It consists of a controller, such as a feedforward network or LSTM, which interacts with an external memory module using read and write heads [2]. At every step, the controller network receives inputs from the external environment and emits outputs in response. It also reads to and writes from a memory matrix via a set of parallel read and write heads [2]. Most importantly, every component is differentiable, including the read and writes to memory. This is accomplished via “blurry” read and write operations that interact to a greater or lesser degree with all the elements in memory. Because of the differentiability, the weights of the entire model can be updated via backpropagation. Memory encoding and retrieval in a NTM external memory module is rapid, with vector representations being placed into or taken out of memory potentially every time-step. This ability makes the NTM a perfect candidate for meta-learning and low-shot prediction, as it is capable of both long-term storage via slow updates of its weights, and short-term storage via its external memory module. Thus, if a NTM can learn a general strategy for the types of representations it should place into memory and how it should later use these representations for predictions, then it may be able use its speed to make accurate predictions of data that it has only seen once.

We now provide more details on the specific way in which we adapted the NTM architecture to the object detection problem. Fig. 2 visualizes how the inputs to the controller are used. At time t, the controller receives a 921,614-dimensional vector consisting of 640 × 480 pixel raw image x(t), one-hot encoded class label y (t-1), and bounding box coordinates b(t-1). The controller crops the raw image using object localization. This 400 x 400 pixel cropped image, is passed into the LSTM and a key representation, k(t), is outputted. This key is used to read memory r(t) from the memory matrix, M(t). A soft-max classifier uses the memory, r(t), to make a class prediction, y (t) for the input image. The raw image, key, and class prediction are passed as additional inputs to the following time step of the LSTM. Meanwhile, the true label, y(t-1), and bounding box information, b(t-1), at time t are used in combination with the additional inputs (x(t-1), k(t-1), y (t-1)) from the previous time step to compute the cross entropy loss for that particular class prediction using prediction y (t-1) and ground truth y(t-1). This loss is used to update the weights of the LSTM via backpropagation. Additionally, we update the sample representation-class binding for class y(t-1) by writing to memory.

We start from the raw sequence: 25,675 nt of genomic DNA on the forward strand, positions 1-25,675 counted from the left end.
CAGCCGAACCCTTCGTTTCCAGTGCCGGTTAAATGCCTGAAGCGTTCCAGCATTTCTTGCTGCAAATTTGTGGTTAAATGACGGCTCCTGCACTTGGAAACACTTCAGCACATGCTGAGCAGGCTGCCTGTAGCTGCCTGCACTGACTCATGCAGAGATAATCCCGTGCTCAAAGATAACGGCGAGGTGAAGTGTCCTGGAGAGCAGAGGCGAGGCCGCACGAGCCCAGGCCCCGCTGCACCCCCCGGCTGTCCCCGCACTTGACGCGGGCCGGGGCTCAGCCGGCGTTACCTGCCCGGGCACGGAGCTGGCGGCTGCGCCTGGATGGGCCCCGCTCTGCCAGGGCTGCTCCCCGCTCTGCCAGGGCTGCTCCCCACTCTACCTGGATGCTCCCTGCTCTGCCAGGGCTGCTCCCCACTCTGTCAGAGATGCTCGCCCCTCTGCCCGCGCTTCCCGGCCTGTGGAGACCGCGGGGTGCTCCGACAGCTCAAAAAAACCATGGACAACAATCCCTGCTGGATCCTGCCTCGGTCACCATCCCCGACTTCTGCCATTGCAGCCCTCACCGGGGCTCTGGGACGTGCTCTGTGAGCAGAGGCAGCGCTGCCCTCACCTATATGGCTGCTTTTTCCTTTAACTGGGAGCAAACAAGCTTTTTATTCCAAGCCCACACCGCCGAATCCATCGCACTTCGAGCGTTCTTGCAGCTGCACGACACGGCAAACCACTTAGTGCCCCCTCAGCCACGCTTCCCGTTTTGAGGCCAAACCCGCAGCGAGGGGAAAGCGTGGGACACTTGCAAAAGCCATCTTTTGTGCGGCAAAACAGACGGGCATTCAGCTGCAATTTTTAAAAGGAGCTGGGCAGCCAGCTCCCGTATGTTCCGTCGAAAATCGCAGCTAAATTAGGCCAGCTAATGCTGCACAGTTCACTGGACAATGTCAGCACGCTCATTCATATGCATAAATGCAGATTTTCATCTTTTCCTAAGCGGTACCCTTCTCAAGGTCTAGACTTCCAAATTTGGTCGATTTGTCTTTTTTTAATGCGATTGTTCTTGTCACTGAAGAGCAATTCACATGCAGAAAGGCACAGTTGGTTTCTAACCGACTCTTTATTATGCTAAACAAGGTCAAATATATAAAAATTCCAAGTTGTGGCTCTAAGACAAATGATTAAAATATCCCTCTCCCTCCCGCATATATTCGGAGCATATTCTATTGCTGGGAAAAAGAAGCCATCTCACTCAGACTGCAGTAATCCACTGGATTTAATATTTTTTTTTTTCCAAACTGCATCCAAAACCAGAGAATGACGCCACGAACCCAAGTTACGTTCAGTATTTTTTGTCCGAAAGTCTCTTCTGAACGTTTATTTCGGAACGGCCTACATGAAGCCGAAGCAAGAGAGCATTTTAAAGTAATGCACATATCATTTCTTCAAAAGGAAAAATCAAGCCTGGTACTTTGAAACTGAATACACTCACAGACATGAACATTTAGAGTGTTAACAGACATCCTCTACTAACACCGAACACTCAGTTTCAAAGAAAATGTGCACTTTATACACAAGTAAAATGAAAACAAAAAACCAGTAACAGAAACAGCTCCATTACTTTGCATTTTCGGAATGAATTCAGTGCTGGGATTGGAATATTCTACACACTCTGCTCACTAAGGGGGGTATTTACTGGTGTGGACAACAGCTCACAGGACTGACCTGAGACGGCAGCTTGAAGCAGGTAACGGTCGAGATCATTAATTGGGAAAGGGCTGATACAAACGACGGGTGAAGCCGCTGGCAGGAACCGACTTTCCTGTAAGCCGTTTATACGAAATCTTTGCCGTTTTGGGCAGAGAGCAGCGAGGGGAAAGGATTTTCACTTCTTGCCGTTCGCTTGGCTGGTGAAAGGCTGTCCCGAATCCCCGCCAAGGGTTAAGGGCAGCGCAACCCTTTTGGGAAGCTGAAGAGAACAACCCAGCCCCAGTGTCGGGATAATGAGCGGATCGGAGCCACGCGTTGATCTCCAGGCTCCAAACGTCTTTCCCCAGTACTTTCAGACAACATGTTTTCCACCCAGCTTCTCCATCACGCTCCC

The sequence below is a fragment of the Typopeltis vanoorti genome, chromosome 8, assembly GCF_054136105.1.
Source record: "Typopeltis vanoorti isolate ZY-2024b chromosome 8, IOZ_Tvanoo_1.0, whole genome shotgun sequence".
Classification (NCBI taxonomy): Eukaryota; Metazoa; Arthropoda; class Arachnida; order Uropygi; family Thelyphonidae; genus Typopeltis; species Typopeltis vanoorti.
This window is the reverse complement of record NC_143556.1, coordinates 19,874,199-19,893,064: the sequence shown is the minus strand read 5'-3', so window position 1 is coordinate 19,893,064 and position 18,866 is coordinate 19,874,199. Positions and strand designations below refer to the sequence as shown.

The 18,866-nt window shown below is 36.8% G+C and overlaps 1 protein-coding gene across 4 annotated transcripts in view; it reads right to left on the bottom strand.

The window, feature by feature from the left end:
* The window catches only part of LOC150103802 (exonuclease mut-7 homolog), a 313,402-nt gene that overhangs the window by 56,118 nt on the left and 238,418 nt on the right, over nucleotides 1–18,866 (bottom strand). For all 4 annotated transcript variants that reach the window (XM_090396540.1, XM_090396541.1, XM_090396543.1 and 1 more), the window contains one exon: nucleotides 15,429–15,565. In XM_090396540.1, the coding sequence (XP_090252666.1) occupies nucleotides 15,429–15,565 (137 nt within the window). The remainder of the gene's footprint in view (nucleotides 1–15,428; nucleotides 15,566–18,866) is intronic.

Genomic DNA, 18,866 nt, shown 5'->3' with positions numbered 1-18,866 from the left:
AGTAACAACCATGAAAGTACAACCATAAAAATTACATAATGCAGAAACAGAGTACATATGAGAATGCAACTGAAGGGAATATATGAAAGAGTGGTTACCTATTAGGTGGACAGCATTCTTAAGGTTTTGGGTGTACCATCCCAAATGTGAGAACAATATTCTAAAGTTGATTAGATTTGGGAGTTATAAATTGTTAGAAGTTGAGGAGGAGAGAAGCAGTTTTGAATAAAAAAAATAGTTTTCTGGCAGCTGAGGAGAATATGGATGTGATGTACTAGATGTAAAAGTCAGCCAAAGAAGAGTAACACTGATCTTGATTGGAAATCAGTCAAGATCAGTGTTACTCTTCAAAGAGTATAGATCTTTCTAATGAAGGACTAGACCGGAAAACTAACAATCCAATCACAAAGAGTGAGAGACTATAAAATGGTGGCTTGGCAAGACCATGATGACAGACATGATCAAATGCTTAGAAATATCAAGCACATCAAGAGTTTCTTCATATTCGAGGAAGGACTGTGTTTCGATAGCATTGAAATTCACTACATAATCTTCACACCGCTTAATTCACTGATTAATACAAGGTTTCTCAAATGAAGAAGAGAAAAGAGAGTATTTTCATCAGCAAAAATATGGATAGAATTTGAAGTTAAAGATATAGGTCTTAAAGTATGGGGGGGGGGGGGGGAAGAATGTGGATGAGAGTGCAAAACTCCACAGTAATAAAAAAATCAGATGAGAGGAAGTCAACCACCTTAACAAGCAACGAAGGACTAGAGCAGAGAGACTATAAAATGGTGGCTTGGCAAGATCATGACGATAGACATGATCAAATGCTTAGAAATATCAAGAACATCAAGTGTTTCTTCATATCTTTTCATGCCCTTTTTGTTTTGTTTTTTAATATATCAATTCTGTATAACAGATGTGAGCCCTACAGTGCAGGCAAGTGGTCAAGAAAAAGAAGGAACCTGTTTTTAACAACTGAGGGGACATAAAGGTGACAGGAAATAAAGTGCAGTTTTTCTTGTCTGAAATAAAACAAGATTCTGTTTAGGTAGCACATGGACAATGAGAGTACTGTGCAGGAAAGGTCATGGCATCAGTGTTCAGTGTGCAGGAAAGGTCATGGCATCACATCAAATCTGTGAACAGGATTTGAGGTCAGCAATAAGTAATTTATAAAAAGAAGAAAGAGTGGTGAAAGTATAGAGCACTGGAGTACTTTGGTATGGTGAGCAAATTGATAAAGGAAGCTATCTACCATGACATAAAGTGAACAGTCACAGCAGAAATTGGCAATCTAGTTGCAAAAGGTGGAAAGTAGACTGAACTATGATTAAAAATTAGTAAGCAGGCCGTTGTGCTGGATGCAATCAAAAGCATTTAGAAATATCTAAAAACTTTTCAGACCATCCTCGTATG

Figure 2
Figure 2: NTM transition from time t to time t+1 for the asset/object detection problem;

We have shown that the NTM architecture described above allows us to rapidly incorporate new data into our model, improving prediction accuracy after only a few examples, without compromising its ability to remember previously learned data. This approach reduces the training time needed to update the model between building survey sessions by up to a factor of 10 [4]. Experiments show that our proposed method outperforms by as much as 15% the prediction accuracy attained by using more traditional batch processing deep learning methods where new data is combined with all old data to train the model. The advantage is especially pronounced for assets in never-before-seen buildings.


  1. R. Kostoeva, R Upadhyay, Y. Sapar, and A. Zakhor, “Indoor 3d interactive asset detection using a smartphone,” in ISPRS, 2019, Indoor 3D workshop.
  2. Alex Graves, Greg Wayne, and Ivo Danihelka, “Neural turing machines,” CoRR, vol. abs/1410.5401, 2014.
  3. Adam Santoro, Sergey Bartunov, Matthew Botvinick, Daan Wierstra, and Timothy P. Lillicrap, “One-shot learning with memory-augmented neural networks,” CoRR, vol. abs/1605.06065, 2016.
  4. A. Balamurugan and  A. Zakhor , "Online One-shot Learning for Indoor Asset Detection" Machine Learning for Signal Processing (MLSP) workshop, Pittsburgh, PA, October 2019 [Adobe PDF]